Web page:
A Proven Method To Cut Business Costs

Cutting costs is the simplest and fastest way to increase your business’s bottom line.

In New Zealand (and I suspect these numbers are similar elsewhere), small businesses, on average, grow revenue and presumably profits at ~5% per year. I bet almost any business could achieve this in a month by cutting costs.

Why spend a whole year trying to achieve what simple cost-reducing measures can achieve in 30 days. Don’t you think that’s a little bizarre?

Business expenses continually creep up, often so slowly and methodically you won’t even notice. That’s why ‘fat-trimming’ exercises are soo useful. They often unlock hidden profits.

So forget revenue for a minute if you want to boost profits right now. Start with the expense column on your profit n loss statement.

Here’s what I regularly do to boost profits (often by more than 5%) in just a few days.

First of all, complicated maths isn’t required. Secondly, you can always ask your accountant for help if you get stuck.

1. Log into your accounting program (I use Xero).

2. Create a profit and loss report, and set the period to monthly and compare to the previous 12 months. You should see numbers like below.

3. Create a second profit and loss report, and set the period to quarterly and compare to the previous 3 years. You should see numbers like below.

4. Assess each expense or line item on your statements compared to previous periods and as a percentage of revenue.

You want to look for a month to month and quarterly increases. Not down the expenses that have increased by more than a marginal amount, say 5%.

Now focus on the costs that have increased as a percentage of revenue first. For each expense that has increased in dollar terms, calculate whether it has grown as a percentage of revenue.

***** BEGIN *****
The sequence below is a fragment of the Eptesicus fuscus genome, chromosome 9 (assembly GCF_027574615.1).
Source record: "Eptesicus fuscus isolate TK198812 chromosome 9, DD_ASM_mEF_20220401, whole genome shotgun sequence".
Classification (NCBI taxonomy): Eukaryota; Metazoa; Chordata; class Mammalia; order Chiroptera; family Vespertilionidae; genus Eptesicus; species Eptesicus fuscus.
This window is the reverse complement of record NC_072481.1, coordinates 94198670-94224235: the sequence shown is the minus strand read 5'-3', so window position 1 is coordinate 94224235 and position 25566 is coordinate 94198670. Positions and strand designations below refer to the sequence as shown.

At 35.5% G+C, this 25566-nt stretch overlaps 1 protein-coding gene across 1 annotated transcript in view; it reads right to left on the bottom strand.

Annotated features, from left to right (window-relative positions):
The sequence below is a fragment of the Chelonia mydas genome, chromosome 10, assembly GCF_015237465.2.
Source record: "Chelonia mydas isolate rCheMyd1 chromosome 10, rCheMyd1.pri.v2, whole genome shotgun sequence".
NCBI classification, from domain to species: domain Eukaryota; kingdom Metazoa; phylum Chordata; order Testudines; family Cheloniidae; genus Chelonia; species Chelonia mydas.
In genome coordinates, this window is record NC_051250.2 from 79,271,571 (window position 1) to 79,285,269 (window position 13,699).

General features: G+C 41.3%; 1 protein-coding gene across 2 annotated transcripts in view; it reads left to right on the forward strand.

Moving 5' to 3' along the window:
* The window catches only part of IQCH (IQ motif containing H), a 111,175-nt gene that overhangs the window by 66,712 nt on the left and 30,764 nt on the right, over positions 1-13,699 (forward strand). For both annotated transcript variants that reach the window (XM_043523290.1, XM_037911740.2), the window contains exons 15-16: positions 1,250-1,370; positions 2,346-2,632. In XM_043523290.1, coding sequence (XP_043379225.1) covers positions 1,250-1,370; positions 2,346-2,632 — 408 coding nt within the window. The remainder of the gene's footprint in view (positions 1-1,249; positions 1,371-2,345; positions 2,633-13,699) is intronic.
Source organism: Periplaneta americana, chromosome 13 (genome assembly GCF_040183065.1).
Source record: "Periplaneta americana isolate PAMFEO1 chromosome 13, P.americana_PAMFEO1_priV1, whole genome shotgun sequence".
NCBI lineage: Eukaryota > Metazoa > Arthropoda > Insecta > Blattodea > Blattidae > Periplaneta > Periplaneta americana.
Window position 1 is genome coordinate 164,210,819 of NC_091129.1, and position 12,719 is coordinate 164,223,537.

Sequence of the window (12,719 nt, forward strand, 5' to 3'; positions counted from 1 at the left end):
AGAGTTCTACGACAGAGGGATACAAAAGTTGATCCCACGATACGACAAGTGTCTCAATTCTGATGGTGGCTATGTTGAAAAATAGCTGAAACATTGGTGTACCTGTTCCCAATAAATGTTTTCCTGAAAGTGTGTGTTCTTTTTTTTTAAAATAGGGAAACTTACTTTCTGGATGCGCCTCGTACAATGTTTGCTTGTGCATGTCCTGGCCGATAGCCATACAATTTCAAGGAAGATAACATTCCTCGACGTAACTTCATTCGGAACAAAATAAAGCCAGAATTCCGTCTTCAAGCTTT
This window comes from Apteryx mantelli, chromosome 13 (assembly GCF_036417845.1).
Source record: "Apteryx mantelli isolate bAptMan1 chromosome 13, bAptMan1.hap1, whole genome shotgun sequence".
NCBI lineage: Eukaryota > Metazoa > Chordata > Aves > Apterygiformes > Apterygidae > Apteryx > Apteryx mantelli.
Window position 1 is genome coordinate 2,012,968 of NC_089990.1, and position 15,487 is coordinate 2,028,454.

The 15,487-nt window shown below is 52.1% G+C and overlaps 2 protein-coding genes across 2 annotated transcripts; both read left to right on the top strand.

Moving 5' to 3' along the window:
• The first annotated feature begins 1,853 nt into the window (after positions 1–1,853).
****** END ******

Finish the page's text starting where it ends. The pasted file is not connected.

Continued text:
• To calculate the expense as a percentage of revenue. Divide the expense amount by the total revenue amount for the corresponding period.

For example. Below are my month-to-month’ Tribe coaching’ costs at my gym.

We spent $2,400 on tribe coaching just seven months ago, and now we spend close to $5,000 a month. And as a percentage of revenue, tribe coaching has increased from 10% to ~17% of revenue.

This means our increased investment in tribe coaching hasn’t generated a proportional increase in revenue. Which indicates it may be an unnecessary cost or an ineffective investment.

5. Before addressing each cost individually. Create a list of all your expenses that have increased as a percentage of revenue.

6. Now, ask yourself these questions about each expense on your list.

A) Is this cost necessary & does it contribute value to my business?

If it isn’t necessary and not contributing value, then cut it.

I once made the mistake of cutting costs that add business value. A few years back, I reduced the amount we paid our group fitness instructors at the gym, and a few of them left, followed by many members who liked them.

We saved ~$1,000 a month and lost $3,500 in revenue. A bad decision!

In general, don’t cut costs that reduce the value you provide your customers. Or, in my case, costs that piss your staff off.

If the cost is necessary, what can you do to reduce it?

Instead of reducing the rates, I paid our group fitness instructors. I should have reduced the number of sessions on our timetable. We had a few that virtually no one was attending.

Look for cheaper products or service providers that still do the same job.

Reduce your purchase frequency for that product or service.

Negotiating discounts/cheaper rates is another easy win. You’ll be surprised how many providers will agree to a discount. You won’t know if you don’t ask.

7. After working through your expenses that have increased as a percentage of revenue, repeat the exercise for costs that have increased in dollar terms.

As you can see, it’s not rocket science and only takes a few hours to complete while potentially saving you thousands of dollars annually.

I run through this process every 6’ish months and always see a profit boost afterwards.

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